Orin Lewis OBE
Co-founder, ACLT (African Caribbean Leukaemia Trust)
A new campaign encourages the Black community to book blood donation appointment at one of the eight sessions taking place across the country.
Black people aged 17-66 are being encouraged to register to donate blood under a new blood donation campaign in memory of Evan Nathan Smith; a 21-year-old Black man who suffered a sickle cell crisis in hospital, but later died due to medical staff failing to provide him with ablood transfusion.
A recent coroner’s inquest concluded, had Evan, who worked as a Sports Analyst, received the blood transfusion he had requested, his life may have been saved.
Increasing blood donors
Last year, 10,000 Black donors gave 10 minutes of their time to donate life-saving blood. Every month NHS Blood and Transplant need over 1,300 new Black donors to provide not only essential treatment for the 14,000 patients living with sickle cell disease, but also provide life-saving blood for use in emergencies, childbirth, during surgery, treatment of cancer and for a range of medical conditions. Whilst people from the same ethnic background are more likely to have the same blood type, the shortage of black donors makes it harder to find the best ethnically matched blood for black patients.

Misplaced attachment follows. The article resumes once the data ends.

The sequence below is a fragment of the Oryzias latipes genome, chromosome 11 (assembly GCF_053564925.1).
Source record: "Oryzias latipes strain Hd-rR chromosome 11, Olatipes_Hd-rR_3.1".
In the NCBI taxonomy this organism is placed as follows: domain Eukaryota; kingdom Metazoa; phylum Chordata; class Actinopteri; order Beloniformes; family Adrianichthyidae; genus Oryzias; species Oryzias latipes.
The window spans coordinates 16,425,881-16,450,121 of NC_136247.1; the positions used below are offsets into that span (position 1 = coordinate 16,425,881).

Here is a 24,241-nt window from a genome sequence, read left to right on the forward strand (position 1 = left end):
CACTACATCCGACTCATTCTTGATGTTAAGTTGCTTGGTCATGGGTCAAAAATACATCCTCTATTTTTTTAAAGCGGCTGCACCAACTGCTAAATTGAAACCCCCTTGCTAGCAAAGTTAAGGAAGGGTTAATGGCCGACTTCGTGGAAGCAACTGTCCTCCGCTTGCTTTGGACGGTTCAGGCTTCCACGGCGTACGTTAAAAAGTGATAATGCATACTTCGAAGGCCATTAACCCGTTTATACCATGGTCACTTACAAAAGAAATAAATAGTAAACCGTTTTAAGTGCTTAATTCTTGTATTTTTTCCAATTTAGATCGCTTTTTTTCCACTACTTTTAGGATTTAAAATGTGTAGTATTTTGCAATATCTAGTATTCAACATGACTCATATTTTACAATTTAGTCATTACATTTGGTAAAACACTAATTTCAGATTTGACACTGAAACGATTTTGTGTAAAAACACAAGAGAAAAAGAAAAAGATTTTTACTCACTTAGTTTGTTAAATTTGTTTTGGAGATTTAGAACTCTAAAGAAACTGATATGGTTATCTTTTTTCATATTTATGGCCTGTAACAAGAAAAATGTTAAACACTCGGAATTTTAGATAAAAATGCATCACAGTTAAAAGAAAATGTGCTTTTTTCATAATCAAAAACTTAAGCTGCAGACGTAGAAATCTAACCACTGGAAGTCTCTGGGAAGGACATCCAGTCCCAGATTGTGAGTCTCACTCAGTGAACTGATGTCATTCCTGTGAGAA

Last year, 10,000 Black donors gave 10 minutes of their time to donate life-saving blood.
The campaign, ‘United by Blood: Donating in memory of Evan Nathan Smith’ is supported by NHS Blood and Transplant. It was created by ‘United by Blood’, a coalition of Black organisations working together to raise awareness of blood disorders and blood donation. The three organisations include: ACLT (African Caribbean Leukaemia Trust), Black Mums Upfront and CellFeForLife.
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